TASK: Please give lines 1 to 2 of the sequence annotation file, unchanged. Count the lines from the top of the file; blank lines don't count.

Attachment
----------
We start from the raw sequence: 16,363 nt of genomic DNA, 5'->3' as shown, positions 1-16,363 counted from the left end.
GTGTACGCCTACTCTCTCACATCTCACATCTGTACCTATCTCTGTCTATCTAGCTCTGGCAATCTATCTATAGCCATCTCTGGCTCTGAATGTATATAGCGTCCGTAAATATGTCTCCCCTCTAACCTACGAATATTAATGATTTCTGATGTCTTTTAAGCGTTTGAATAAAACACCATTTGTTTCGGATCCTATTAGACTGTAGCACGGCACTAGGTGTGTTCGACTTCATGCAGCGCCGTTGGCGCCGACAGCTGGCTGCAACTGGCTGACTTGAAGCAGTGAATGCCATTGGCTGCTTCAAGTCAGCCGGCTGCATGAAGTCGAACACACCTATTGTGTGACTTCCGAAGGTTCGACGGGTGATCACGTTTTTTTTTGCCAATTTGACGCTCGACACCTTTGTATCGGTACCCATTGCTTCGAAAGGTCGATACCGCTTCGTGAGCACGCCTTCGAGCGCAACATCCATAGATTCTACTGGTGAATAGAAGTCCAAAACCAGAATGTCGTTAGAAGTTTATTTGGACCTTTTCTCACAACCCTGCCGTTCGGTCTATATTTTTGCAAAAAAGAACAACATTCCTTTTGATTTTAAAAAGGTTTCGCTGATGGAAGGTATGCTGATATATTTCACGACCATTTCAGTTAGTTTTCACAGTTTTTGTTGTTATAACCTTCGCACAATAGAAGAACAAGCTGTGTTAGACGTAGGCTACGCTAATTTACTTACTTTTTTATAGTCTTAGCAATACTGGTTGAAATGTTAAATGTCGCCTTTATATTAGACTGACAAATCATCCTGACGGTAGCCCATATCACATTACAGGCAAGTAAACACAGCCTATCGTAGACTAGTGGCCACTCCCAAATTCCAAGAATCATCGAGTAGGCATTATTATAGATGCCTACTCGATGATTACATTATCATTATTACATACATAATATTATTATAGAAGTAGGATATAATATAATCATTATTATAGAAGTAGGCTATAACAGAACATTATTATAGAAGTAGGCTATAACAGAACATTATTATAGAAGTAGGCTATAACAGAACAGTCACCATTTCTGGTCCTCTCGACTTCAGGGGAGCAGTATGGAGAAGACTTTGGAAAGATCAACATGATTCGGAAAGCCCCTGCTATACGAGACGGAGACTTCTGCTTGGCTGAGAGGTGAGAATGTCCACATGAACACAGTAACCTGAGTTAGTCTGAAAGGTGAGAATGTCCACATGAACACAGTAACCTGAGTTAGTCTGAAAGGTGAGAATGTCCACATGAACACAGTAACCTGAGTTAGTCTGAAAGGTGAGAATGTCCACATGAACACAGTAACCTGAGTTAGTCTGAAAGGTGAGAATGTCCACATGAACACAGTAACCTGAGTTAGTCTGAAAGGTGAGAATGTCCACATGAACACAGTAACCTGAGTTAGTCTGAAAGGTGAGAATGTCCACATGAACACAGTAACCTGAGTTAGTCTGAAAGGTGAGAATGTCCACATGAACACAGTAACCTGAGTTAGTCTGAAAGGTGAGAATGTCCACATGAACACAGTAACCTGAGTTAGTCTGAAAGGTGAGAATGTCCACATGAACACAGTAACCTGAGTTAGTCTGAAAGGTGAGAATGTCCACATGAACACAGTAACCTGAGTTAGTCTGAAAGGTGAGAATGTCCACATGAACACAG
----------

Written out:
We start from the raw sequence: 16,363 nt of genomic DNA, 5'->3' as shown, positions 1-16,363 counted from the left end.
GTGTACGCCTACTCTCTCACATCTCACATCTGTACCTATCTCTGTCTATCTAGCTCTGGCAATCTATCTATAGCCATCTCTGGCTCTGAATGTATATAGCGTCCGTAAATATGTCTCCCCTCTAACCTACGAATATTAATGATTTCTGATGTCTTTTAAGCGTTTGAATAAAACACCATTTGTTTCGGATCCTATTAGACTGTAGCACGGCACTAGGTGTGTTCGACTTCATGCAGCGCCGTTGGCGCCGACAGCTGGCTGCAACTGGCTGACTTGAAGCAGTGAATGCCATTGGCTGCTTCAAGTCAGCCGGCTGCATGAAGTCGAACACACCTATTGTGTGACTTCCGAAGGTTCGACGGGTGATCACGTTTTTTTTTGCCAATTTGACGCTCGACACCTTTGTATCGGTACCCATTGCTTCGAAAGGTCGATACCGCTTCGTGAGCACGCCTTCGAGCGCAACATCCATAGATTCTACTGGTGAATAGAAGTCCAAAACCAGAATGTCGTTAGAAGTTTATTTGGACCTTTTCTCACAACCCTGCCGTTCGGTCTATATTTTTGCAAAAAAGAACAACATTCCTTTTGATTTTAAAAAGGTTTCGCTGATGGAAGGTATGCTGATATATTTCACGACCATTTCAGTTAGTTTTCACAGTTTTTGTTGTTATAACCTTCGCACAATAGAAGAACAAGCTGTGTTAGACGTAGGCTACGCTAATTTACTTACTTTTTTATAGTCTTAGCAATACTGGTTGAAATGTTAAATGTCGCCTTTATATTAGACTGACAAATCATCCTGACGGTAGCCCATATCACATTACAGGCAAGTAAACACAGCCTATCGTAGACTAGTGGCCACTCCCAAATTCCAAGAATCATCGAGTAGGCATTATTATAGATGCCTACTCGATGATTACATTATCATTATTACATACATAATATTATTATAGAAGTAGGATATAATATAATCATTATTATAGAAGTAGGCTATAACAGAACATTATTATAGAAGTAGGCTATAACAGAACATTATTATAGAAGTAGGCTATAACAGAACAGTCACCATTTCTGGTCCTCTCGACTTCAGGGGAGCAGTATGGAGAAGACTTTGGAAAGATCAACATGATTCGGAAAGCCCCTGCTATACGAGACGGAGACTTCTGCTTGGCTGAGAGGTGAGAATGTCCACATGAACACAGTAACCTGAGTTAGTCTGAAAGGTGAGAATGTCCACATGAACACAGTAACCTGAGTTAGTCTGAAAGGTGAGAATGTCCACATGAACACAGTAACCTGAGTTAGTCTGAAAGGTGAGAATGTCCACATGAACACAGTAACCTGAGTTAGTCTGAAAGGTGAGAATGTCCACATGAACACAGTAACCTGAGTTAGTCTGAAAGGTGAGAATGTCCACATGAACACAGTAACCTGAGTTAGTCTGAAAGGTGAGAATGTCCACATGAACACAGTAACCTGAGTTAGTCTGAAAGGTGAGAATGTCCACATGAACACAGTAACCTGAGTTAGTCTGAAAGGTGAGAATGTCCACATGAACACAGTAACCTGAGTTAGTCTGAAAGGTGAGAATGTCCACATGAACACAGTAACCTGAGTTAGTCTGAAAGGTGAGAATGTCCACATGAACACAGTAACCTGAGTTAGTCTGAAAGGTGAGAATGTCCACATGAACACAG